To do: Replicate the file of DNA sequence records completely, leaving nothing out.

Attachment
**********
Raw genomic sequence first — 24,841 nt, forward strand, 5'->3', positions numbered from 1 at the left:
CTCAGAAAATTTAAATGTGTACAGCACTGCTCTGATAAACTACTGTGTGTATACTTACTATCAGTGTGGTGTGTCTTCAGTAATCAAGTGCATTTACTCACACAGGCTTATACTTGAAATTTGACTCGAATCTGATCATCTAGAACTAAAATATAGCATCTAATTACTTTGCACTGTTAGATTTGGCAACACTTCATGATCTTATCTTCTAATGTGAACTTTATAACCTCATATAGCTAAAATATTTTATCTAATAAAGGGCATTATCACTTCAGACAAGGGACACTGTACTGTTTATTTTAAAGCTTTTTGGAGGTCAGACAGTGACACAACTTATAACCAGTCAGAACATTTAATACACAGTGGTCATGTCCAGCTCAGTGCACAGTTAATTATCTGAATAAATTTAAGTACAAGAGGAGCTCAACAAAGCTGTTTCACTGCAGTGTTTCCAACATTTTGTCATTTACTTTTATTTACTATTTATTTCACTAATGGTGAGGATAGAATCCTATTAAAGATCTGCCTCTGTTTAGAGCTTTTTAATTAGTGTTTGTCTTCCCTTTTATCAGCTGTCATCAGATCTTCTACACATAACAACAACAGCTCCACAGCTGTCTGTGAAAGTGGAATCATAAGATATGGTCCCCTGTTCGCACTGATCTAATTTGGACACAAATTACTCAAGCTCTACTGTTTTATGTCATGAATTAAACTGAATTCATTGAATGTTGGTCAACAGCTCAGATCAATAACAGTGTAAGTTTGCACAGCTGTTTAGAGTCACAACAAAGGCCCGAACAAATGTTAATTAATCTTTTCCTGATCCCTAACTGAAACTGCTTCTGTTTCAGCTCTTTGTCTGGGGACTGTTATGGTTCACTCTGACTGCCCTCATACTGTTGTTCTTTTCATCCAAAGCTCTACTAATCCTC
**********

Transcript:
Raw genomic sequence first — 24,841 nt, forward strand, 5'->3', positions numbered from 1 at the left:
CTCAGAAAATTTAAATGTGTACAGCACTGCTCTGATAAACTACTGTGTGTATACTTACTATCAGTGTGGTGTGTCTTCAGTAATCAAGTGCATTTACTCACACAGGCTTATACTTGAAATTTGACTCGAATCTGATCATCTAGAACTAAAATATAGCATCTAATTACTTTGCACTGTTAGATTTGGCAACACTTCATGATCTTATCTTCTAATGTGAACTTTATAACCTCATATAGCTAAAATATTTTATCTAATAAAGGGCATTATCACTTCAGACAAGGGACACTGTACTGTTTATTTTAAAGCTTTTTGGAGGTCAGACAGTGACACAACTTATAACCAGTCAGAACATTTAATACACAGTGGTCATGTCCAGCTCAGTGCACAGTTAATTATCTGAATAAATTTAAGTACAAGAGGAGCTCAACAAAGCTGTTTCACTGCAGTGTTTCCAACATTTTGTCATTTACTTTTATTTACTATTTATTTCACTAATGGTGAGGATAGAATCCTATTAAAGATCTGCCTCTGTTTAGAGCTTTTTAATTAGTGTTTGTCTTCCCTTTTATCAGCTGTCATCAGATCTTCTACACATAACAACAACAGCTCCACAGCTGTCTGTGAAAGTGGAATCATAAGATATGGTCCCCTGTTCGCACTGATCTAATTTGGACACAAATTACTCAAGCTCTACTGTTTTATGTCATGAATTAAACTGAATTCATTGAATGTTGGTCAACAGCTCAGATCAATAACAGTGTAAGTTTGCACAGCTGTTTAGAGTCACAACAAAGGCCCGAACAAATGTTAATTAATCTTTTCCTGATCCCTAACTGAAACTGCTTCTGTTTCAGCTCTTTGTCTGGGGACTGTTATGGTTCACTCTGACTGCCCTCATACTGTTGTTCTTTTCATCCAAAGCTCTACTAATCCTC